Monday, September 20, 2010

Elif Shafak on the politics of fiction

Great talk on TED by Turkish novelist Elif Shafak, although after watching the video I hesitate identifying her simply as Turkish. She speaks about the power of storytelling, the meaning of crossing borders, following the imagination beyond what is expected. As our friend Patsy Aldana from Groundwood Books reminds all the time (quoting another friend of hers): books are mirrors, books are windows. Shake out 20 minutes from your day and watch this fine talk. Much to think about. And of course now I need to go buy one of her novels.



As a follow up to this discussion: This idea of the politics of fiction is a complicated subject. Indeed, much of the impetus for the emphasis on "multi-culturalism" in U.S. letters from 1970 forward came from the hoity toity ignoring the aesthetics and work of different ethnicities, especially the work of people of color. But now it seems from Shafak's experience that the multi-culturalists have become the gatekeepers. They expect her, for instance, to write sad stories about Muslim women with veils. But she doesn't want to write about what she knows best. She wants her imagination to roam. The important thing, in all instances, is the work itself. Is it a good story, is it a good poem? Literature is always a river flowing downstream, going here and there, depending upon the geography of our imagination. --Bobby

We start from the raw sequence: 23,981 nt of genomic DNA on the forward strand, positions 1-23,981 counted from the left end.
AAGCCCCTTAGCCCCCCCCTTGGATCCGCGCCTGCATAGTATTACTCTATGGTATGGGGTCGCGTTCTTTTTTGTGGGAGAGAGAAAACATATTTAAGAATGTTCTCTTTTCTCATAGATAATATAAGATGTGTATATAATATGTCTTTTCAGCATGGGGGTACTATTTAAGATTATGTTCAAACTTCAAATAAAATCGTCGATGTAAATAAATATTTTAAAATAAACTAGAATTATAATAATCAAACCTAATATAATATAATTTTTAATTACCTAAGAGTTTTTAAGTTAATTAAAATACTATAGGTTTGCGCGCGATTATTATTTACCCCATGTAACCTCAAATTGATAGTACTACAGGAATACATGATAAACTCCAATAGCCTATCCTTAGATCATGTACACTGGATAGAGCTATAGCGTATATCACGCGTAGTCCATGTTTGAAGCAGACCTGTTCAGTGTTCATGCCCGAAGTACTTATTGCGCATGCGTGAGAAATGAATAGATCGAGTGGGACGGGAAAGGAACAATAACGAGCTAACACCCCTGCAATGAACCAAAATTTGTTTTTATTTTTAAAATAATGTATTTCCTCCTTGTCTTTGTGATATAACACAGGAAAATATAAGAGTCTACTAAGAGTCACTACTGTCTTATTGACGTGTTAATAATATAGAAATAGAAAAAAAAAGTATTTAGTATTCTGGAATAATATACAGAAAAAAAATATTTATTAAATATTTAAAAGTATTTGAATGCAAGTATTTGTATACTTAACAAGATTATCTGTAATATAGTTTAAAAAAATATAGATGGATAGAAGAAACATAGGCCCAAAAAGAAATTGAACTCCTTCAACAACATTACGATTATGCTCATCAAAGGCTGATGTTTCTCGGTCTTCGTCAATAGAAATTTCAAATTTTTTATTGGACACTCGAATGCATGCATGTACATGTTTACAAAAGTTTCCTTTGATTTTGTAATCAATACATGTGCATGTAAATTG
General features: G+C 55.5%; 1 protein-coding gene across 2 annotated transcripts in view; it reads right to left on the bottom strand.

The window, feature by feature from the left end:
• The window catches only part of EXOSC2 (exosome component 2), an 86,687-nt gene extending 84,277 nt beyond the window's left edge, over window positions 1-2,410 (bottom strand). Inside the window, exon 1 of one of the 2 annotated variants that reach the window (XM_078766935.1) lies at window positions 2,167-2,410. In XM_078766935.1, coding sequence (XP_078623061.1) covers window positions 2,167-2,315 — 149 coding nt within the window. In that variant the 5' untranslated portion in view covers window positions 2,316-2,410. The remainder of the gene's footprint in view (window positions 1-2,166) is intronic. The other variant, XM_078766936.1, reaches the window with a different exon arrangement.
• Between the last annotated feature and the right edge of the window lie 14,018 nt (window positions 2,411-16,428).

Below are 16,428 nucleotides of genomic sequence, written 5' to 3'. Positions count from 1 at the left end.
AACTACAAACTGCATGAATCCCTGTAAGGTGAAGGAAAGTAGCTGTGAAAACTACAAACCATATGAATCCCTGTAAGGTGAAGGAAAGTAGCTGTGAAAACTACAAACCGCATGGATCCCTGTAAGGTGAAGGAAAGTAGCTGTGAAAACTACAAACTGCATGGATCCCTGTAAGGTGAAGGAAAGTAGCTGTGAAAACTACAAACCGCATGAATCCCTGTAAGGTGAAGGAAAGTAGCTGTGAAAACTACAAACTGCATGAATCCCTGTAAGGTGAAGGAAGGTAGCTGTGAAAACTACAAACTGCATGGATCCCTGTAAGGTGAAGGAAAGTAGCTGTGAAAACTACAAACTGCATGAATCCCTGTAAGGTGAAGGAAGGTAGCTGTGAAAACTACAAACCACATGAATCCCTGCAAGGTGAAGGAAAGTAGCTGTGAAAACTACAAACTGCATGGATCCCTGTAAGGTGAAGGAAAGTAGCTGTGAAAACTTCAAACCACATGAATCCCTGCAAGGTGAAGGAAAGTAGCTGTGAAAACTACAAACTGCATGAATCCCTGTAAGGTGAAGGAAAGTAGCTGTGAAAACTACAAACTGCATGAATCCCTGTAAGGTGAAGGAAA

1 comment:

Doret said...

Thanks so much for this. I just added Shafak most recent novel The Forty Rules of Love to my library queue.